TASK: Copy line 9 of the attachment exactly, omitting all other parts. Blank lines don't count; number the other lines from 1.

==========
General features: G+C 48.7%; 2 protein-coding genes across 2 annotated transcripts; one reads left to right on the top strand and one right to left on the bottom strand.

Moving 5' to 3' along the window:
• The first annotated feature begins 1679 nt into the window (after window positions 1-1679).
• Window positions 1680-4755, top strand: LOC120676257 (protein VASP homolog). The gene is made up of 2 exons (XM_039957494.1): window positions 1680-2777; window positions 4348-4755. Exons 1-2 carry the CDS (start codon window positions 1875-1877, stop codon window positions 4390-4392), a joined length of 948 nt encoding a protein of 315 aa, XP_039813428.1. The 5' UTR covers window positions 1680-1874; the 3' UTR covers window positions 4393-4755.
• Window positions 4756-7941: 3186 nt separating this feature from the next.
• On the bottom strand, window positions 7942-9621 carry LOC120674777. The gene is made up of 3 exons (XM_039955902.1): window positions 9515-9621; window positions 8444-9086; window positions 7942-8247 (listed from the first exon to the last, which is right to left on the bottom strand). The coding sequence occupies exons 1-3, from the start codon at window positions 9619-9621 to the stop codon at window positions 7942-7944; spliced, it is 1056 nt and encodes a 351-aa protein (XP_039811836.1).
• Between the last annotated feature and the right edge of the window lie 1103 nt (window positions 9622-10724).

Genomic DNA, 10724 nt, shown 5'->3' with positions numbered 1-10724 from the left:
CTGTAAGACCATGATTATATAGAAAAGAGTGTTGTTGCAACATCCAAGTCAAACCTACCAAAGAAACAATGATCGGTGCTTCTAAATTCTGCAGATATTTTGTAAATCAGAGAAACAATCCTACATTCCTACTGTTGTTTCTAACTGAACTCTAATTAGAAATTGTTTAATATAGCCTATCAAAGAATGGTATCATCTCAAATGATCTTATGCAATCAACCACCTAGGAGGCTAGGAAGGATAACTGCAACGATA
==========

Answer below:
CTGTAAGACCATGATTATATAGAAAAGAGTGTTGTTGCAACATCCAAGTCAAACCTACCAAAGAAACAATGATCGGTGCTTCTAAATTCTGCAGATATTTTGTAAATCAGAGAAACAATCCTACATTCCTACTGTTGTTTCTAACTGAACTCTAATTAGAAATTGTTTAATATAGCCTATCAAAGAATGGTATCATCTCAAATGATCTTATGCAATCAACCACCTAGGAGGCTAGGAAGGATAACTGCAACGATA